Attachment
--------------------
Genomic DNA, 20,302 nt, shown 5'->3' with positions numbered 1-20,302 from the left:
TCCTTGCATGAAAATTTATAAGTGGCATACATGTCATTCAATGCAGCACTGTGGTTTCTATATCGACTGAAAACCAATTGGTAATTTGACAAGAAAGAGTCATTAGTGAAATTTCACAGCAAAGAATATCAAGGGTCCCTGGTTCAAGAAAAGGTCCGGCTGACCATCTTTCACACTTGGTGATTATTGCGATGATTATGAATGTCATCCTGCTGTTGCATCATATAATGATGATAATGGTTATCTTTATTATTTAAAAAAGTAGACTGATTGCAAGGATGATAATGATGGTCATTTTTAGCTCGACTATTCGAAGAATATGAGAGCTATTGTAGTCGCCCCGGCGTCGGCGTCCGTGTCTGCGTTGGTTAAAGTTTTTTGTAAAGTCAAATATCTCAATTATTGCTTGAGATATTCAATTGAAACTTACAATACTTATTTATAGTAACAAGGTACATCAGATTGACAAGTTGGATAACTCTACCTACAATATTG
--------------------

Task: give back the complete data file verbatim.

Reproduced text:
Genomic DNA, 20,302 nt, shown 5'->3' with positions numbered 1-20,302 from the left:
TCCTTGCATGAAAATTTATAAGTGGCATACATGTCATTCAATGCAGCACTGTGGTTTCTATATCGACTGAAAACCAATTGGTAATTTGACAAGAAAGAGTCATTAGTGAAATTTCACAGCAAAGAATATCAAGGGTCCCTGGTTCAAGAAAAGGTCCGGCTGACCATCTTTCACACTTGGTGATTATTGCGATGATTATGAATGTCATCCTGCTGTTGCATCATATAATGATGATAATGGTTATCTTTATTATTTAAAAAAGTAGACTGATTGCAAGGATGATAATGATGGTCATTTTTAGCTCGACTATTCGAAGAATATGAGAGCTATTGTAGTCGCCCCGGCGTCGGCGTCCGTGTCTGCGTTGGTTAAAGTTTTTTGTAAAGTCAAATATCTCAATTATTGCTTGAGATATTCAATTGAAACTTACAATACTTATTTATAGTAACAAGGTACATCAGATTGACAAGTTGGATAACTCTACCTACAATATTG